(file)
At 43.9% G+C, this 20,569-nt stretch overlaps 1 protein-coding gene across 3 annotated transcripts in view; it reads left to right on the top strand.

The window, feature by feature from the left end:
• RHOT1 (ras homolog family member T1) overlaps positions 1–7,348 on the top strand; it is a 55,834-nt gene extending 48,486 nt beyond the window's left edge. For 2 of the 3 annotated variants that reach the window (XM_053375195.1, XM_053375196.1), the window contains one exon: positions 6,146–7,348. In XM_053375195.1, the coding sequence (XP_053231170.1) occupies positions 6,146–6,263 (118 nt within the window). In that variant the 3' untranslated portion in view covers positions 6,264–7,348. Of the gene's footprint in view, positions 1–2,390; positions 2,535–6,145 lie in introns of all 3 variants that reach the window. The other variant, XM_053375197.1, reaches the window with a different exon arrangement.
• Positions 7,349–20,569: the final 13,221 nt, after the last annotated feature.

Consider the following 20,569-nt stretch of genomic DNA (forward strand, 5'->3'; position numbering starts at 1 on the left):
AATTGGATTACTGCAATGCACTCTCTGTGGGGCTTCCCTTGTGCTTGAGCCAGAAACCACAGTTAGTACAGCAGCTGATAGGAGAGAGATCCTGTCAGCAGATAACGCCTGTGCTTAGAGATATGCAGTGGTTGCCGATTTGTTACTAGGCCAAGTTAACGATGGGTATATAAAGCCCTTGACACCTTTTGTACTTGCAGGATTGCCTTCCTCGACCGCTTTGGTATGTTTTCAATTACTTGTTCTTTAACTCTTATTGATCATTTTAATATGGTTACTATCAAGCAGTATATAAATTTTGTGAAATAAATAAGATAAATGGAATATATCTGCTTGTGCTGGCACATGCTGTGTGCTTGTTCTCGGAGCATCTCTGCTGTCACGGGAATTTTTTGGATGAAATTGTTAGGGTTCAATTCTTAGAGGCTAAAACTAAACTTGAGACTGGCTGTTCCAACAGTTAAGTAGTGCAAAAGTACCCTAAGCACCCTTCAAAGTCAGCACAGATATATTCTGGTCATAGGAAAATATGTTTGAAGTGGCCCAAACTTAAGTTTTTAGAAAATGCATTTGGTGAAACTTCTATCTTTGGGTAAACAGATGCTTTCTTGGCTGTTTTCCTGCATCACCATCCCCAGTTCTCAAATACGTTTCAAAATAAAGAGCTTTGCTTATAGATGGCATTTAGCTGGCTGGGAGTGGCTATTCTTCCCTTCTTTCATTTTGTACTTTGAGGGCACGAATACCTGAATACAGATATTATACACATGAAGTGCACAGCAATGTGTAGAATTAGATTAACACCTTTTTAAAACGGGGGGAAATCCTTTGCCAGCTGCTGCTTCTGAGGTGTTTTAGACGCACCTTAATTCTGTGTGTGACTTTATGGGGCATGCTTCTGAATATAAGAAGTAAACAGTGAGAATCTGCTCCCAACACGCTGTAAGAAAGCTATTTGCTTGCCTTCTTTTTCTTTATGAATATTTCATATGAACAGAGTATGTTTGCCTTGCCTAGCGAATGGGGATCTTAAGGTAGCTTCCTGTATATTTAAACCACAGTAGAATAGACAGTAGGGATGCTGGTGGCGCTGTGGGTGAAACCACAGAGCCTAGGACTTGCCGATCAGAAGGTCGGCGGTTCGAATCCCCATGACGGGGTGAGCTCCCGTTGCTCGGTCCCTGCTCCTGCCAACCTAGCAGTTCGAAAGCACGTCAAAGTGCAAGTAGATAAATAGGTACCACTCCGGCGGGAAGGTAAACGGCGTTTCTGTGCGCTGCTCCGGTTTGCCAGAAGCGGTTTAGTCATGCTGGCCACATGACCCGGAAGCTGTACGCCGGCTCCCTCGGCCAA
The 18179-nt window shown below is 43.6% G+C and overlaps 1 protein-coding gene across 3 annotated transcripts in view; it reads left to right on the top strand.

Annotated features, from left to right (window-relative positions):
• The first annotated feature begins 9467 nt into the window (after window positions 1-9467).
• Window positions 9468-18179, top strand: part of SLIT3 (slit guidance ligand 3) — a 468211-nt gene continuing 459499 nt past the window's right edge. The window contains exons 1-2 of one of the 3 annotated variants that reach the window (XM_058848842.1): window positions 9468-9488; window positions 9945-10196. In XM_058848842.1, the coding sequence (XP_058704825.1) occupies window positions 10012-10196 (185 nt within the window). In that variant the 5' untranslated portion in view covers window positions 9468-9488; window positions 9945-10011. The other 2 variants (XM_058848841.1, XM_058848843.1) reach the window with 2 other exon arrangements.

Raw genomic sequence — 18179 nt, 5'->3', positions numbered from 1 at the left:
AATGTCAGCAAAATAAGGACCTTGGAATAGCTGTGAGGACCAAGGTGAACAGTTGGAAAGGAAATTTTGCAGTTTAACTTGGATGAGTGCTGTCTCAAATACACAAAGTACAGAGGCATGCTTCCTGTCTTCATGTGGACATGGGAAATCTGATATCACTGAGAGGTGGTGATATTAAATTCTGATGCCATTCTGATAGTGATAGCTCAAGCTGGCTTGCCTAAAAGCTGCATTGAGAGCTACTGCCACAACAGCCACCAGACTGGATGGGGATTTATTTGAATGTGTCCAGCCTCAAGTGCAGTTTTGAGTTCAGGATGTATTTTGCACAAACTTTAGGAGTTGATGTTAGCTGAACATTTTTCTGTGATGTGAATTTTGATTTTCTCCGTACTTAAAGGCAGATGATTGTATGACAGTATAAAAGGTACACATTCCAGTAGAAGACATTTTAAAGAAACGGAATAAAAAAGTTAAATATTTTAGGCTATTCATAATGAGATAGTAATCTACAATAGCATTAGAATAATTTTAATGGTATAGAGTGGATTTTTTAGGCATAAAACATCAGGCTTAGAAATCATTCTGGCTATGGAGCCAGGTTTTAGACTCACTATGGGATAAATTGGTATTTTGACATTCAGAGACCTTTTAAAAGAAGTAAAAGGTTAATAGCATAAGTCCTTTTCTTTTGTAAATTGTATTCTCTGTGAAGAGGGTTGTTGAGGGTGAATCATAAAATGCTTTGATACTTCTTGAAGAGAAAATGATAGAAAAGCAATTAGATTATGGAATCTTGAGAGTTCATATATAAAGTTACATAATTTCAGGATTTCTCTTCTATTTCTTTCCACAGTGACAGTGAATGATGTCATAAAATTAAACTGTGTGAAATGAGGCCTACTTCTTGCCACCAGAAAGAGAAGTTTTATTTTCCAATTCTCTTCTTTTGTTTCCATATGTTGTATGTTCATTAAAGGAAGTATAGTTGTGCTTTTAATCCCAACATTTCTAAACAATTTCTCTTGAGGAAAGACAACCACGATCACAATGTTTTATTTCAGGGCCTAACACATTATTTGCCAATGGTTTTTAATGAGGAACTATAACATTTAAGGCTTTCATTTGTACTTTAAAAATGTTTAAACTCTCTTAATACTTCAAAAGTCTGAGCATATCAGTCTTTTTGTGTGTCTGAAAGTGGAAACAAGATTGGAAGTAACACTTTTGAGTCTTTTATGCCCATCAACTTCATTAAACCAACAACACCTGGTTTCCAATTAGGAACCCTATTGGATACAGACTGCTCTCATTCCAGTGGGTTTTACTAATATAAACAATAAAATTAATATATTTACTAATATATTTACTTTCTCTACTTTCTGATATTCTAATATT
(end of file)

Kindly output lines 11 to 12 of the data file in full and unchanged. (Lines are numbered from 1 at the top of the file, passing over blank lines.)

Raw genomic sequence — 18179 nt, 5'->3', positions numbered from 1 at the left:
AATGTCAGCAAAATAAGGACCTTGGAATAGCTGTGAGGACCAAGGTGAACAGTTGGAAAGGAAATTTTGCAGTTTAACTTGGATGAGTGCTGTCTCAAATACACAAAGTACAGAGGCATGCTTCCTGTCTTCATGTGGACATGGGAAATCTGATATCACTGAGAGGTGGTGATATTAAATTCTGATGCCATTCTGATAGTGATAGCTCAAGCTGGCTTGCCTAAAAGCTGCATTGAGAGCTACTGCCACAACAGCCACCAGACTGGATGGGGATTTATTTGAATGTGTCCAGCCTCAAGTGCAGTTTTGAGTTCAGGATGTATTTTGCACAAACTTTAGGAGTTGATGTTAGCTGAACATTTTTCTGTGATGTGAATTTTGATTTTCTCCGTACTTAAAGGCAGATGATTGTATGACAGTATAAAAGGTACACATTCCAGTAGAAGACATTTTAAAGAAACGGAATAAAAAAGTTAAATATTTTAGGCTATTCATAATGAGATAGTAATCTACAATAGCATTAGAATAATTTTAATGGTATAGAGTGGATTTTTTAGGCATAAAACATCAGGCTTAGAAATCATTCTGGCTATGGAGCCAGGTTTTAGACTCACTATGGGATAAATTGGTATTTTGACATTCAGAGACCTTTTAAAAGAAGTAAAAGGTTAATAGCATAAGTCCTTTTCTTTTGTAAATTGTATTCTCTGTGAAGAGGGTTGTTGAGGGTGAATCATAAAATGCTTTGATACTTCTTGAAGAGAAAATGATAGAAAAGCAATTAGATTATGGAATCTTGAGAGTTCATATATAAAGTTACATAATTTCAGGATTTCTCTTCTATTTCTTTCCACAGTGACAGTGAATGATGTCATAAAATTAAACTGTGTGAAATGAGGCCTACTTCTTGCCACCAGAAAGAGAAGTTTTATTTTCCAATTCTCTTCTTTTGTTTCCATATGTTGTATGTTCATTAAAGGAAGTATAGTTGTGCTTTTAATCCCAACATTTCTAAACAATTTCTCTTGAGGAAAGACAACCACGATCACAATGTTTTATTTCAGGGCCTAACACATTATTTGCCAATGGTTTTTAATGAGGAACTATAACATTTAAGGCTTTCATTTGTACTTTAAAAATGTTTAAACTCTCTTAATACTTCAAAAGTCTGAGCATATCAGTCTTTTTGTGTGTCTGAAAGTGGAAACAAGATTGGAAGTAACACTTTTGAGTCTTTTATGCCCATCAACTTCATTAAACCAACAACACCTGGTTTCCAATTAGGAACCCTATTGGATACAGACTGCTCTCATTCCAGTGGGTTTTACTAATATAAACAATAAAATTAATATATTTACTAATATATTTACTTTCTCTACTTTCTGATATTCTAATATT